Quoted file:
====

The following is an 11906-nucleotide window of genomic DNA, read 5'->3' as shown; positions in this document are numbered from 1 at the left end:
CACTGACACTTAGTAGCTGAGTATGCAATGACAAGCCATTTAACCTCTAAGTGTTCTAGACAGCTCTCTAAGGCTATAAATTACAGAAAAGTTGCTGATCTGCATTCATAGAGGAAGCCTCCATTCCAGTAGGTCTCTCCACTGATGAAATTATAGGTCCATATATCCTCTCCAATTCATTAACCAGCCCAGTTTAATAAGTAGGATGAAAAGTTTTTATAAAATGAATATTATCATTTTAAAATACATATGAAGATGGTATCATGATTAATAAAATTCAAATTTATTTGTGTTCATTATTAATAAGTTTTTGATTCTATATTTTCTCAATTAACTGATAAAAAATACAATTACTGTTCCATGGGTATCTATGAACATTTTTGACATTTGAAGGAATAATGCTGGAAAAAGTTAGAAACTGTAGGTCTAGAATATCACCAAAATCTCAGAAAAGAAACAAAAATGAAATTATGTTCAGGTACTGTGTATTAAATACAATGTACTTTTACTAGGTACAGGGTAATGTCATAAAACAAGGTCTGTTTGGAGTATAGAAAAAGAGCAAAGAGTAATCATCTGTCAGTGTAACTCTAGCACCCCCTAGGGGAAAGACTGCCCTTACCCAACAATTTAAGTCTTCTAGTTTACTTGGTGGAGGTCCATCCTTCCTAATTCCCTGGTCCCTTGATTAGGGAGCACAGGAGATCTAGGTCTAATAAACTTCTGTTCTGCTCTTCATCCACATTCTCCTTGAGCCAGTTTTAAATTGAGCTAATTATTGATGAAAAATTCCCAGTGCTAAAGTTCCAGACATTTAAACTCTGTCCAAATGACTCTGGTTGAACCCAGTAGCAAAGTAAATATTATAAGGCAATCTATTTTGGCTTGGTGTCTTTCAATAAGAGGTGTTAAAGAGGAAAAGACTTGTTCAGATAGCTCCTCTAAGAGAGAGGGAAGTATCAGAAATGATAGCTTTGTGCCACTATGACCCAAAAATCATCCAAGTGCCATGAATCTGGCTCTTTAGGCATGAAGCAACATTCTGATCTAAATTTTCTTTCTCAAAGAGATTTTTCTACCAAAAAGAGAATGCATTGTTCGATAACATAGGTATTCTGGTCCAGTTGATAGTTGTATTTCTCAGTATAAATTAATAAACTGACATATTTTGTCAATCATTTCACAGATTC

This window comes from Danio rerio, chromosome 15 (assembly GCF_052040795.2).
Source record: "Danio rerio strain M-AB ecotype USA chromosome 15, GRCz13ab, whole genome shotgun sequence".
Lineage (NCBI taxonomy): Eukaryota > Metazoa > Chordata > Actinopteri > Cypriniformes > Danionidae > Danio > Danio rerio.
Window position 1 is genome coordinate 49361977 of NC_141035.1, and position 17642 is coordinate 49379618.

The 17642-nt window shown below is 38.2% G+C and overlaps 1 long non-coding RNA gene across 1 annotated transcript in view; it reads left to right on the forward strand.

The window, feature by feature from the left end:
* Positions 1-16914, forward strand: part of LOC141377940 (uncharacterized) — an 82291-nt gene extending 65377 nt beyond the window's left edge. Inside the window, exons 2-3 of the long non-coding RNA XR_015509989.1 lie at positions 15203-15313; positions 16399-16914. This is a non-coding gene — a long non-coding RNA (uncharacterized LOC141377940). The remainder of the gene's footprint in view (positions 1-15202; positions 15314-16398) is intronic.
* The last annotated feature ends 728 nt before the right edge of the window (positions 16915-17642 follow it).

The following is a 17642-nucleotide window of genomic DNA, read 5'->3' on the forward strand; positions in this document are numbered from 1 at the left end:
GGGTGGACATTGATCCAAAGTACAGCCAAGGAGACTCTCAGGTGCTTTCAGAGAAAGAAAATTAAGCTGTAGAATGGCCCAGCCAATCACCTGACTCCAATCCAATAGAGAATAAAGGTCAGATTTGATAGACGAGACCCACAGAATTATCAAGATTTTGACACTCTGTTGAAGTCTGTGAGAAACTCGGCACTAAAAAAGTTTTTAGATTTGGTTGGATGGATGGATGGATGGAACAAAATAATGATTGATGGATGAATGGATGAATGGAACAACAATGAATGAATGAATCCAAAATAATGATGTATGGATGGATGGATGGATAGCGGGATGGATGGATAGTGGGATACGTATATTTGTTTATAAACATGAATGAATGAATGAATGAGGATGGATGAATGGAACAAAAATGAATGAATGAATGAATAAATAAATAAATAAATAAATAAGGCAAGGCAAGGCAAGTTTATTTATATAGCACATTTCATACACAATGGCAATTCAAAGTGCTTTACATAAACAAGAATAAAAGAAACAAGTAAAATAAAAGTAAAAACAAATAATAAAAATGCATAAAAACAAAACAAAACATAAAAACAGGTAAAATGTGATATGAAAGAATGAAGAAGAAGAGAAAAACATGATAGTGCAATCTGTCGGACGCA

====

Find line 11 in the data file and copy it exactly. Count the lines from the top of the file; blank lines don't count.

The following is a 17642-nucleotide window of genomic DNA, read 5'->3' on the forward strand; positions in this document are numbered from 1 at the left end: